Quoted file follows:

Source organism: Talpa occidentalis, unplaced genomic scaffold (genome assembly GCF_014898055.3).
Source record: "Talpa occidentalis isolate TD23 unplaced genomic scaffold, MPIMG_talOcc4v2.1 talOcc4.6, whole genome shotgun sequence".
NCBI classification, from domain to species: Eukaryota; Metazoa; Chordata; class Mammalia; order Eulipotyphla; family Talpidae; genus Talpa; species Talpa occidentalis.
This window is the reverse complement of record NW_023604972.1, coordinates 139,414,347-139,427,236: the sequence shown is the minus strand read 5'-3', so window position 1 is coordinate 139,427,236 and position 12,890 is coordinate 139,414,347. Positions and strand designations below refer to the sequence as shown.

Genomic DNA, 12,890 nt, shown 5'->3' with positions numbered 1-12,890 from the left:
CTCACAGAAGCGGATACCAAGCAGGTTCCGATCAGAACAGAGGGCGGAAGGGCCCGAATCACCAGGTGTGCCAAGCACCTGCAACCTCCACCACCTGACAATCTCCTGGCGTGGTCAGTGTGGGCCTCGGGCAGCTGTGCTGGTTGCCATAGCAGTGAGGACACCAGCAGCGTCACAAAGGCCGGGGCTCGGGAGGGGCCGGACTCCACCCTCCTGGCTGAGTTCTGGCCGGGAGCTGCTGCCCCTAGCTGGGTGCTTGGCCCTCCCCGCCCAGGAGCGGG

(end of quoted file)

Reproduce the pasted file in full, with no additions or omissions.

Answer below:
Source organism: Talpa occidentalis, unplaced genomic scaffold (genome assembly GCF_014898055.3).
Source record: "Talpa occidentalis isolate TD23 unplaced genomic scaffold, MPIMG_talOcc4v2.1 talOcc4.6, whole genome shotgun sequence".
NCBI classification, from domain to species: Eukaryota; Metazoa; Chordata; class Mammalia; order Eulipotyphla; family Talpidae; genus Talpa; species Talpa occidentalis.
This window is the reverse complement of record NW_023604972.1, coordinates 139,414,347-139,427,236: the sequence shown is the minus strand read 5'-3', so window position 1 is coordinate 139,427,236 and position 12,890 is coordinate 139,414,347. Positions and strand designations below refer to the sequence as shown.

Genomic DNA, 12,890 nt, shown 5'->3' with positions numbered 1-12,890 from the left:
CTCACAGAAGCGGATACCAAGCAGGTTCCGATCAGAACAGAGGGCGGAAGGGCCCGAATCACCAGGTGTGCCAAGCACCTGCAACCTCCACCACCTGACAATCTCCTGGCGTGGTCAGTGTGGGCCTCGGGCAGCTGTGCTGGTTGCCATAGCAGTGAGGACACCAGCAGCGTCACAAAGGCCGGGGCTCGGGAGGGGCCGGACTCCACCCTCCTGGCTGAGTTCTGGCCGGGAGCTGCTGCCCCTAGCTGGGTGCTTGGCCCTCCCCGCCCAGGAGCGGG